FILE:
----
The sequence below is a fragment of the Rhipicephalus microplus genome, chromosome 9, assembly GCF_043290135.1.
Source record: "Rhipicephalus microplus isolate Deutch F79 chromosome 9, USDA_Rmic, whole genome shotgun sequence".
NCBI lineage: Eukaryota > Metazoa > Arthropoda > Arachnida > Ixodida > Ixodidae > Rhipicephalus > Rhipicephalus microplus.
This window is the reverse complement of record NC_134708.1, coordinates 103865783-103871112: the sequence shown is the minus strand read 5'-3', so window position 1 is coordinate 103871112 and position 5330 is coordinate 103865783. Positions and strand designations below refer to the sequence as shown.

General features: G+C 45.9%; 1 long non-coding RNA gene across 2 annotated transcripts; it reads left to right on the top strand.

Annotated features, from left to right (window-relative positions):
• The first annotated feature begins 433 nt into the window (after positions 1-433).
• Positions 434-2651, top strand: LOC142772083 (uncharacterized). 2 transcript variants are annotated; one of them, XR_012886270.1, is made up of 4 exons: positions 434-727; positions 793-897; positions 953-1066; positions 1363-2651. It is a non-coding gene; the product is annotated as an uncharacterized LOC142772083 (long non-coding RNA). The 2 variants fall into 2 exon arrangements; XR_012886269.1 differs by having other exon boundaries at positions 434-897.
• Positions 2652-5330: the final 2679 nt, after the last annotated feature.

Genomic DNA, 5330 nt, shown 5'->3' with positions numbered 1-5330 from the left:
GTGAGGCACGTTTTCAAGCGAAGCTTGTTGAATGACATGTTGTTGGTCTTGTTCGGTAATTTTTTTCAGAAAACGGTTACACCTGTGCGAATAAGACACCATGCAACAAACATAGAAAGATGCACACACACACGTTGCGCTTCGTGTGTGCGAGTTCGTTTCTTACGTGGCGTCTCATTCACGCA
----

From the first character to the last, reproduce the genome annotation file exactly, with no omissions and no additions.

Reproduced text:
The sequence below is a fragment of the Rhipicephalus microplus genome, chromosome 9, assembly GCF_043290135.1.
Source record: "Rhipicephalus microplus isolate Deutch F79 chromosome 9, USDA_Rmic, whole genome shotgun sequence".
NCBI lineage: Eukaryota > Metazoa > Arthropoda > Arachnida > Ixodida > Ixodidae > Rhipicephalus > Rhipicephalus microplus.
This window is the reverse complement of record NC_134708.1, coordinates 103865783-103871112: the sequence shown is the minus strand read 5'-3', so window position 1 is coordinate 103871112 and position 5330 is coordinate 103865783. Positions and strand designations below refer to the sequence as shown.

General features: G+C 45.9%; 1 long non-coding RNA gene across 2 annotated transcripts; it reads left to right on the top strand.

Annotated features, from left to right (window-relative positions):
• The first annotated feature begins 433 nt into the window (after positions 1-433).
• Positions 434-2651, top strand: LOC142772083 (uncharacterized). 2 transcript variants are annotated; one of them, XR_012886270.1, is made up of 4 exons: positions 434-727; positions 793-897; positions 953-1066; positions 1363-2651. It is a non-coding gene; the product is annotated as an uncharacterized LOC142772083 (long non-coding RNA). The 2 variants fall into 2 exon arrangements; XR_012886269.1 differs by having other exon boundaries at positions 434-897.
• Positions 2652-5330: the final 2679 nt, after the last annotated feature.

Genomic DNA, 5330 nt, shown 5'->3' with positions numbered 1-5330 from the left:
GTGAGGCACGTTTTCAAGCGAAGCTTGTTGAATGACATGTTGTTGGTCTTGTTCGGTAATTTTTTTCAGAAAACGGTTACACCTGTGCGAATAAGACACCATGCAACAAACATAGAAAGATGCACACACACACGTTGCGCTTCGTGTGTGCGAGTTCGTTTCTTACGTGGCGTCTCATTCACGCA